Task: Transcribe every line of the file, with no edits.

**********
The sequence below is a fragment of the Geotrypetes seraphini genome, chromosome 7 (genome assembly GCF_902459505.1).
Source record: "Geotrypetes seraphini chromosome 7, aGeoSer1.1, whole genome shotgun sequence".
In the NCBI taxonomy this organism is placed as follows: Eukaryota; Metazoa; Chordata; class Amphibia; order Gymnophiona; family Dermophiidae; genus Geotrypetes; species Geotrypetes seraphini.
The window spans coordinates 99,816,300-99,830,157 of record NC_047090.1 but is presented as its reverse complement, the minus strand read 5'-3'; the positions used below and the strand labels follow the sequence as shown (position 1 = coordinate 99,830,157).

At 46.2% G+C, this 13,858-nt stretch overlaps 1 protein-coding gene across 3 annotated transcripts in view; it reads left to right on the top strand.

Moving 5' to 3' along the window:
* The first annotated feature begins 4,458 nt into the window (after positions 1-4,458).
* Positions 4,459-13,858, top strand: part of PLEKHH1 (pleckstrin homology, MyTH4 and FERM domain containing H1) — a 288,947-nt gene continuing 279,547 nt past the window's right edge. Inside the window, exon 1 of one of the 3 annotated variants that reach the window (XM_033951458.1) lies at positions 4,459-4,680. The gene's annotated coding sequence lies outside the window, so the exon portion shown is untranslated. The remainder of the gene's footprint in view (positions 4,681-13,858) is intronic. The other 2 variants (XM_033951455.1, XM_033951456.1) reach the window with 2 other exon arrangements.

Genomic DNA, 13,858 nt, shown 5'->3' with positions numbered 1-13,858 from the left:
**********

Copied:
The sequence below is a fragment of the Geotrypetes seraphini genome, chromosome 7 (genome assembly GCF_902459505.1).
Source record: "Geotrypetes seraphini chromosome 7, aGeoSer1.1, whole genome shotgun sequence".
In the NCBI taxonomy this organism is placed as follows: Eukaryota; Metazoa; Chordata; class Amphibia; order Gymnophiona; family Dermophiidae; genus Geotrypetes; species Geotrypetes seraphini.
The window spans coordinates 99,816,300-99,830,157 of record NC_047090.1 but is presented as its reverse complement, the minus strand read 5'-3'; the positions used below and the strand labels follow the sequence as shown (position 1 = coordinate 99,830,157).

At 46.2% G+C, this 13,858-nt stretch overlaps 1 protein-coding gene across 3 annotated transcripts in view; it reads left to right on the top strand.

Moving 5' to 3' along the window:
* The first annotated feature begins 4,458 nt into the window (after positions 1-4,458).
* Positions 4,459-13,858, top strand: part of PLEKHH1 (pleckstrin homology, MyTH4 and FERM domain containing H1) — a 288,947-nt gene continuing 279,547 nt past the window's right edge. Inside the window, exon 1 of one of the 3 annotated variants that reach the window (XM_033951458.1) lies at positions 4,459-4,680. The gene's annotated coding sequence lies outside the window, so the exon portion shown is untranslated. The remainder of the gene's footprint in view (positions 4,681-13,858) is intronic. The other 2 variants (XM_033951455.1, XM_033951456.1) reach the window with 2 other exon arrangements.

Genomic DNA, 13,858 nt, shown 5'->3' with positions numbered 1-13,858 from the left: